Karla, if you have decided that using an adhesive really is the best
way to proceed, then forget about the five minute epoxy. It’s great
when you really need fast set up time, but it suffers from two
problems. Firstly it’s difficult (not impossible, but takes practice
and planning) to get it mixed properly in the time available.
secondly, even when properly mixed, it is nowhere near as strong as
the 24 hour stuff. Applies to all makes of epoxy that I am aware of.
So, get some of the 24 hour stuff. Be carefull to get the correct
proportions of the two components. Although retail packs usually
refer to them as “adhesive” and “hardener”, it’s better to regard them
as two equally important chemicals. In this respect epoxy is totally
different from the polyester-with-peroxide-catalyst systems used with
glass fibre or for so-called cold enamelling. Get something to mix it
on that absolutely will not contaminate your mix with anything, but
especially not with any wax. Clean scrap metal is good … old tin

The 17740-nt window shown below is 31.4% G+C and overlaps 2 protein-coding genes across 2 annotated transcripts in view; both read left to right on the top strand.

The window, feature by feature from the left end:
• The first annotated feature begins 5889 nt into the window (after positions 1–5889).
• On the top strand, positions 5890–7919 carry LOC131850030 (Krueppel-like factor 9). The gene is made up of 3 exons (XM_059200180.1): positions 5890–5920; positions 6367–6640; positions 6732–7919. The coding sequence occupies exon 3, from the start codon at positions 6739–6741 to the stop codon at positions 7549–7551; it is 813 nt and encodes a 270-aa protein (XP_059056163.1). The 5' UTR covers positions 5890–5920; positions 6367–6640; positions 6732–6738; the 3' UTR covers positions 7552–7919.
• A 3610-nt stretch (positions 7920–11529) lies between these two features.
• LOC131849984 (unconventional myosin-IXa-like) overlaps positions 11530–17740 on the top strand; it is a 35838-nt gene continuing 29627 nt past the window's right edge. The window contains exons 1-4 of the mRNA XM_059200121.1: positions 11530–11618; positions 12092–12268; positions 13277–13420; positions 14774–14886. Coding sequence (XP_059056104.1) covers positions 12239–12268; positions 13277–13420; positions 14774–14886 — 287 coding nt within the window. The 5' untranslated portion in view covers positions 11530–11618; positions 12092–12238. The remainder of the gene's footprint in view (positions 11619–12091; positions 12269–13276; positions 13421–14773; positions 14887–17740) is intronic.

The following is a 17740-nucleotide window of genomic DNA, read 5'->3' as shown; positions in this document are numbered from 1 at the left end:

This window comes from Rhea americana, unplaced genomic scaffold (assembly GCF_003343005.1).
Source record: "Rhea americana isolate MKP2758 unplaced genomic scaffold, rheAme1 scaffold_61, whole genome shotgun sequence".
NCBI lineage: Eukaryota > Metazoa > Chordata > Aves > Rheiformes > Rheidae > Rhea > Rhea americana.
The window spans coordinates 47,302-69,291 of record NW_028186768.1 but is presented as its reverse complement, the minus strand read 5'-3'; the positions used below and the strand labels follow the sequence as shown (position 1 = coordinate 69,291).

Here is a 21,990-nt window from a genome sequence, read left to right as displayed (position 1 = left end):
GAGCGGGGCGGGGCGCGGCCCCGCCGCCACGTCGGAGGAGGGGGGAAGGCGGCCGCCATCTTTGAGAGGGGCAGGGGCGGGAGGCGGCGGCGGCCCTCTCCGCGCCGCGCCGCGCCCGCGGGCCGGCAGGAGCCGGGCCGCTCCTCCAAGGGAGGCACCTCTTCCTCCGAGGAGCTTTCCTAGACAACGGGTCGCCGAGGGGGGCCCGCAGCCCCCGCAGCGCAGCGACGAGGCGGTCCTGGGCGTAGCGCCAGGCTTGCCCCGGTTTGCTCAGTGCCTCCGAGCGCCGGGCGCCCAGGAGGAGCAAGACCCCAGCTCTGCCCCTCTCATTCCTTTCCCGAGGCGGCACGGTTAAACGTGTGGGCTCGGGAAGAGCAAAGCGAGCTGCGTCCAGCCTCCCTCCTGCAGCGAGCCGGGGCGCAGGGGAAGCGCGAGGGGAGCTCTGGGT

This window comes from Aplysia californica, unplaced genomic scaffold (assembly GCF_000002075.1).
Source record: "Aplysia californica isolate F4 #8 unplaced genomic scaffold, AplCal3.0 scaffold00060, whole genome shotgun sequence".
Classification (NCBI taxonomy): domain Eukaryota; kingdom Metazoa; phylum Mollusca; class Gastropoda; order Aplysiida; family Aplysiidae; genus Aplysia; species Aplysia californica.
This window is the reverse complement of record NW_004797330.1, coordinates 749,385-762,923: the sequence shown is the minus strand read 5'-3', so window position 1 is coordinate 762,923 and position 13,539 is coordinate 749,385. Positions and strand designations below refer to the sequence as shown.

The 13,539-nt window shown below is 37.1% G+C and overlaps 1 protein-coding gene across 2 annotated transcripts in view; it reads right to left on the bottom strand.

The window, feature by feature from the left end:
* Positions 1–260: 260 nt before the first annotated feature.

lids and suchlike. Business cards may be OK. At work I used to use a
large piece of thick Teflon. This contained no plasticiser, and the
cured waste could just be snapped off next day. Such is not easy to
come by, and many other plastics will not be suitable, when you need
to get maximum strength. Finally, have a plan as to just how you are
going to mix the two components. Remember, you have plenty of time,
but the most important point to bear in mind is that your final mix is
rather viscous, and becomes more so, but that molecules that are not
touching cannot react together. I much prefer to mix anything except
very small quantities with two palet knives, or spatulas. One does
most of the mixing, but occassionaly you use the second one to scrape
the first one clean. Let the mix spread out a bit, then from time to
time gather it all up into a central gob, turn it over, and mix again.
As you know, both surfaces have to be clean, and you really need to
wipe with a little alcohol or similar to ensure that. A rough surface
helps too. Apply epoxy to both surfaces, and work it about to be sure
the surface is fully “wetted”.
Finally, be aware that differential thermal expansion may be a
problem with a ring worn daily, and perhaps immersed in hot or cold
water. Minimise this problem by arranging the epoxy layer to be as
thin as possible. Perhaps consider claws or bezel to “just” hold the
piece, with the epoxy as a rigid filler and reinforcement. Or see if
it’s not possible to do aproper bezel setting after all, with no glue.
Kevin (NW England, UK)